transcendum put it well. we certainly don't know everything, but we do know a lot of things. however, the 'why' question is not one for science to answer. that fits into the philosophical and religious relm.
Hm...shouldn't the "why" be a natural part of the world to want to discover and understand as well? It's just as much science as anything else. I think what the author is trying to say is that all we know are the theories that we make to allow us the way of predicting and determining certain factors, but they are not what actually truly happens.
|deprimido wrote: |
|Hm...shouldn't the "why" be a natural part of the world to want to discover and understand as well? It's just as much science as anything else. I think what the author is trying to say is that all we know are the theories that we make to allow us the way of predicting and determining certain factors, but they are not what actually truly happens. |
Well, of course, the Why questions are a natural part of the world. And I don't anyone - except perhaps extremist theosophians - would say that we shouldn't pursue their answers. All I'm saying is that the answers to the Why questions may never be known, despite our greatest efforts to know them .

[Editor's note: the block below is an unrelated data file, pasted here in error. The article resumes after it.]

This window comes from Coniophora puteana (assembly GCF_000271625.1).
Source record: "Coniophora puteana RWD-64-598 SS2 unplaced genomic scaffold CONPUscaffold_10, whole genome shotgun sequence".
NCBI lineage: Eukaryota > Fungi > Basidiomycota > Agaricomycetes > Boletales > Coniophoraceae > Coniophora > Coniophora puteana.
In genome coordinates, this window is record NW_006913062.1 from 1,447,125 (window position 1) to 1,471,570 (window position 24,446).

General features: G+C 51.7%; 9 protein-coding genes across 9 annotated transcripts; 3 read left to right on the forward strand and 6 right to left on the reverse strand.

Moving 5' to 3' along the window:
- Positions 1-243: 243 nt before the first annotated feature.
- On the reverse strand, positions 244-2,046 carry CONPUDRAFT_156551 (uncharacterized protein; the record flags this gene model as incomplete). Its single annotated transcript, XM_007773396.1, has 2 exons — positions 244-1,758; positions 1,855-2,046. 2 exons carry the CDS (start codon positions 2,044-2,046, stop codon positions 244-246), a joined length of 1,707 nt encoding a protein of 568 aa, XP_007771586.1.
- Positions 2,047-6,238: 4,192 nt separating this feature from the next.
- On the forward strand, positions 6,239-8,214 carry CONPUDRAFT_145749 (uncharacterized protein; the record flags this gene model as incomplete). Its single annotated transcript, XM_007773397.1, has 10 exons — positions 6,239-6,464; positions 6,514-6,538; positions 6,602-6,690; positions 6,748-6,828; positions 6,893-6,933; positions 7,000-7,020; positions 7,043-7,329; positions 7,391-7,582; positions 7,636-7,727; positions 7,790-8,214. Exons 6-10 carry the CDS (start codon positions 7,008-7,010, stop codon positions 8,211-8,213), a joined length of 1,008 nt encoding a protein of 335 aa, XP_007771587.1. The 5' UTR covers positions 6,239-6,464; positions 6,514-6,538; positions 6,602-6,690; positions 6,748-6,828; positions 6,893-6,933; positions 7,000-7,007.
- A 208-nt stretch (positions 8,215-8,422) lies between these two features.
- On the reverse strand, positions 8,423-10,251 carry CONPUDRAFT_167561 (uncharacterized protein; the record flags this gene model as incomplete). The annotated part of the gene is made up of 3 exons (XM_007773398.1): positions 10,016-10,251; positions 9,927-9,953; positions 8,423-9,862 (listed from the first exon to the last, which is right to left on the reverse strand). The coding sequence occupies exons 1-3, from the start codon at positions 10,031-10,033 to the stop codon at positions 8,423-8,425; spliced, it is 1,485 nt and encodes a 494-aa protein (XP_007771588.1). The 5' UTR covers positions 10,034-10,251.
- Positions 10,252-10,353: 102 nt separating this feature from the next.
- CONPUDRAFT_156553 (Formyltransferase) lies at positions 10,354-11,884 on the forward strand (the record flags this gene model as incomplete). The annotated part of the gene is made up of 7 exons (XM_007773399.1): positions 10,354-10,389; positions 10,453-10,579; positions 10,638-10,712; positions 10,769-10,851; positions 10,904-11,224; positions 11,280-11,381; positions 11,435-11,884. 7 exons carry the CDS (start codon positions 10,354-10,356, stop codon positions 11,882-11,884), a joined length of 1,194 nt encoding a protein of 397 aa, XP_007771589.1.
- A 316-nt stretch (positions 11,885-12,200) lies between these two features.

As for our theories being only predictions of what the truth may be, well, I think that's again another generalization. Some of them are, that's for sure. But then again, some aren't... some are truly the truth.
I don't know which is which. But I wouldn't be so cocky as to say that ALL of them are true or ALL of them are wrong.
That's what I was trying to say
i'm certainly not saying to not pursue the answer to 'why,' that would be foolish. however, i just don't think science can answer the ultimate why questions.
Isn't the "why" question really a more complex "how" question?
Unless we are talking about something like the meaning of life, it can be broken down. We may not be any closer to answering the question, but I think we can ask better questions.
I find that too many times we relegate things "divine" to areas that are unknown or unexplained. Then when these things are studied and hypothesized, the "divine" is pushed even further into the unexplained to the point of irrelevence.
Are we capable of knowing everything in the universe? No. Do we know something? Yes, but we see it in a foggy mirror, dimly.
|snjripp wrote: |
|Isn't the "why" question really a more complex "how" question? |
That's only true, I think, at the most rudimentary levels of questioning. For example, we can answer the question "Why do humans need water to live" by a series of "How" answers as to the basic physiology of the body, that will probably lead to the basic chemistry of water, and so on and so on, until we'll reach a major "WHY" question. Try this process on any "How" question, and you'll find yourself ending up with a "Why" one .